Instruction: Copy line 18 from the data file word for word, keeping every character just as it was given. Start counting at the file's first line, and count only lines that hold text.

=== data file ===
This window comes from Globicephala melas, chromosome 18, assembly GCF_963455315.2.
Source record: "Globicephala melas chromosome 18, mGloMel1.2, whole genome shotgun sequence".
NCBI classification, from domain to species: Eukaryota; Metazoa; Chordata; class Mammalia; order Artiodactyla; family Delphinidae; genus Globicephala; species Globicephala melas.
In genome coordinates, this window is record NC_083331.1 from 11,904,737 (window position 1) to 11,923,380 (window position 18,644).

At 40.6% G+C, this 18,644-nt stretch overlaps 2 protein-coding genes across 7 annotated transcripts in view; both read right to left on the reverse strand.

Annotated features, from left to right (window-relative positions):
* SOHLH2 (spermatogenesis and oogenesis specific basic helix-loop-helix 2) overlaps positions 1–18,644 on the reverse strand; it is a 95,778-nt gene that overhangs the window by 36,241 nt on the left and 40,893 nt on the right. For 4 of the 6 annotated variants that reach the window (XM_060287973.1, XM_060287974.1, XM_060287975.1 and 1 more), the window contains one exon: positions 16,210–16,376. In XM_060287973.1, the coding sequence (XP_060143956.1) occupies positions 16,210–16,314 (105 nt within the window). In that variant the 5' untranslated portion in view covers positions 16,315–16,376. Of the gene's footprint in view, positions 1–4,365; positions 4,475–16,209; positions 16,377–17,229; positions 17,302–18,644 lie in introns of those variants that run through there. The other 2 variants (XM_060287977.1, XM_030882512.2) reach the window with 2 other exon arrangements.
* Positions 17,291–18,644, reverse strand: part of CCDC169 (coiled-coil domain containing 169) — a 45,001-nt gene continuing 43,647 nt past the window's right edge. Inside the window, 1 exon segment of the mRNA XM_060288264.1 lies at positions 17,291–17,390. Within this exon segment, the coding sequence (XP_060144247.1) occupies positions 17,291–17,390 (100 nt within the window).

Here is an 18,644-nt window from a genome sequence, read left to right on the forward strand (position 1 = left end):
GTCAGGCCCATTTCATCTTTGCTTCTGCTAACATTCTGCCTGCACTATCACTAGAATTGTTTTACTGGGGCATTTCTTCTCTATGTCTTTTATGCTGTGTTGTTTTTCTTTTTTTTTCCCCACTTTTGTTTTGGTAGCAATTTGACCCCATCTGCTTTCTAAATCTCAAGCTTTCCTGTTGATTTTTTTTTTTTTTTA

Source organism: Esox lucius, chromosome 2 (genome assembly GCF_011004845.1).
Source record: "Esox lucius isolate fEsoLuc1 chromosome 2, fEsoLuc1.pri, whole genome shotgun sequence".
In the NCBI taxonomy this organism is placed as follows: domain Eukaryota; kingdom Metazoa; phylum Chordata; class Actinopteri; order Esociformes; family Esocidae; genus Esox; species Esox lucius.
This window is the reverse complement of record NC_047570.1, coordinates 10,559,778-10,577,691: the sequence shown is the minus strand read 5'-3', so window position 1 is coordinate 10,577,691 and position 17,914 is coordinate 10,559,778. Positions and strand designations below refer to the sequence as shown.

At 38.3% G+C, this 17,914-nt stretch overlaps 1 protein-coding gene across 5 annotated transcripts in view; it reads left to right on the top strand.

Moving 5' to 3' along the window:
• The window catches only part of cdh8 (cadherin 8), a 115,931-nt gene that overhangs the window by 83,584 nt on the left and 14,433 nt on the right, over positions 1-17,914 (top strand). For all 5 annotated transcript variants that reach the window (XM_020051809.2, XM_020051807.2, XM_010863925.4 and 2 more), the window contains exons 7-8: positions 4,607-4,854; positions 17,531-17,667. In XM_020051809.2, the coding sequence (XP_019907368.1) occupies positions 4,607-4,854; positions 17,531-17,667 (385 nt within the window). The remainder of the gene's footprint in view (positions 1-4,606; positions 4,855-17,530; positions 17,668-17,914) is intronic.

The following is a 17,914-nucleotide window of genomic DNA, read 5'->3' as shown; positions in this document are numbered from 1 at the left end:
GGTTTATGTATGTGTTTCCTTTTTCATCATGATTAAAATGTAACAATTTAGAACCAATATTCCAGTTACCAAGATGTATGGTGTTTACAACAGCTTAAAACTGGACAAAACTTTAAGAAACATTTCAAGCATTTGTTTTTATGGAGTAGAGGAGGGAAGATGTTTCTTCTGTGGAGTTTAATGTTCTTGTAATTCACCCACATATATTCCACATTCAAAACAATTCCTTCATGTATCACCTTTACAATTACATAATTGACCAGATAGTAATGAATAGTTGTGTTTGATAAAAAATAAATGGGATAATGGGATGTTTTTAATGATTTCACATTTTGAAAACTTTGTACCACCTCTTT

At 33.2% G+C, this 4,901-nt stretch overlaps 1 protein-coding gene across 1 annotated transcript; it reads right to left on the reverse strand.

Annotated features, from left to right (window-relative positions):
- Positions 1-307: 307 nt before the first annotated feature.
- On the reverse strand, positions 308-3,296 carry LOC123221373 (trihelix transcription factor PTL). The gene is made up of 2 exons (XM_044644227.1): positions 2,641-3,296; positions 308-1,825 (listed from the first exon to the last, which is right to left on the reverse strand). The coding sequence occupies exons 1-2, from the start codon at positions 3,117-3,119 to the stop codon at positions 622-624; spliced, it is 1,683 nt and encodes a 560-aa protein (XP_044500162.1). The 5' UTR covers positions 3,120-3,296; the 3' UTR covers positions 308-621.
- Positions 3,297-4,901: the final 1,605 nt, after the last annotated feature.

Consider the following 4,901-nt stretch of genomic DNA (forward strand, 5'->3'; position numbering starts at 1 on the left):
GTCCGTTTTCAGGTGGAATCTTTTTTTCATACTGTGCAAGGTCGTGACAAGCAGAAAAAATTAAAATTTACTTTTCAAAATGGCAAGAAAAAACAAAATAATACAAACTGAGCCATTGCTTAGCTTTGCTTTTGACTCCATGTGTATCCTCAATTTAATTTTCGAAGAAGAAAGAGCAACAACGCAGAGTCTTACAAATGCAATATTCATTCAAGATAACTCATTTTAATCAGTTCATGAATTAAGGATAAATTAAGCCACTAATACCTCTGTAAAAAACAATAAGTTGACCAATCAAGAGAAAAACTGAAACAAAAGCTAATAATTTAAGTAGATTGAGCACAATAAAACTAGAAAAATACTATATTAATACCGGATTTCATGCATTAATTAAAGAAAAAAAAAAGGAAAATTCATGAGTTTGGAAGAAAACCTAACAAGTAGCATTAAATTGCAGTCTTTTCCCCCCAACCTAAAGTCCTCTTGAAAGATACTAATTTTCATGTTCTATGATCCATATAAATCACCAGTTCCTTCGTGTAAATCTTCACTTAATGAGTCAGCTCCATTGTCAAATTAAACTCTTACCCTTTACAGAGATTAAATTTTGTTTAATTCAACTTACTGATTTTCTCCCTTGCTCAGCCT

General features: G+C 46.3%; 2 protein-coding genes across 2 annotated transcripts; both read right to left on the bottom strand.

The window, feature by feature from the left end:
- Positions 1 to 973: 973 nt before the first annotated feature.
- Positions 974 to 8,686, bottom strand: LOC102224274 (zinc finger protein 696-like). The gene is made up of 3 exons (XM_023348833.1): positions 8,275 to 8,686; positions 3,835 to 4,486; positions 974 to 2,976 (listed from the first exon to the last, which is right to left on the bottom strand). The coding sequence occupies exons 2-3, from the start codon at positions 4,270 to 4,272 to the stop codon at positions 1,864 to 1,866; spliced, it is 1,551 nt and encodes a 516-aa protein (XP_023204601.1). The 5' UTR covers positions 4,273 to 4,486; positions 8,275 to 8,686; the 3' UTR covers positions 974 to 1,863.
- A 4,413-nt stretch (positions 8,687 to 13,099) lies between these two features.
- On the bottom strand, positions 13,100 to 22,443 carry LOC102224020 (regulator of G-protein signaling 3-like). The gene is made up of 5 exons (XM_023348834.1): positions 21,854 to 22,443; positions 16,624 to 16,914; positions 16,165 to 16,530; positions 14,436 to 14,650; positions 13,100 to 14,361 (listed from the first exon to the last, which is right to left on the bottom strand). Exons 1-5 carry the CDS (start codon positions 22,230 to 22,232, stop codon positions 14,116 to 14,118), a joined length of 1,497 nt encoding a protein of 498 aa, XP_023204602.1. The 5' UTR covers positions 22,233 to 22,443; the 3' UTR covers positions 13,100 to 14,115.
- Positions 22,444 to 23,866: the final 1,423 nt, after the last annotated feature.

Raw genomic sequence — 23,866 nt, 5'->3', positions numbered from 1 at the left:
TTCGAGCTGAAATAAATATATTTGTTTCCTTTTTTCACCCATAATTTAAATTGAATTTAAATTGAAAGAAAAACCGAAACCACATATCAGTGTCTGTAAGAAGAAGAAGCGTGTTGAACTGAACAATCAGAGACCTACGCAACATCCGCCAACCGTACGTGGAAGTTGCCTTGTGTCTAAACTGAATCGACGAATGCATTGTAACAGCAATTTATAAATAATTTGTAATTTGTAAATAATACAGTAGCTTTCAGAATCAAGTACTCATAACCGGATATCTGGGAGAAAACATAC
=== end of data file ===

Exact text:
The following is a 17,914-nucleotide window of genomic DNA, read 5'->3' as shown; positions in this document are numbered from 1 at the left end: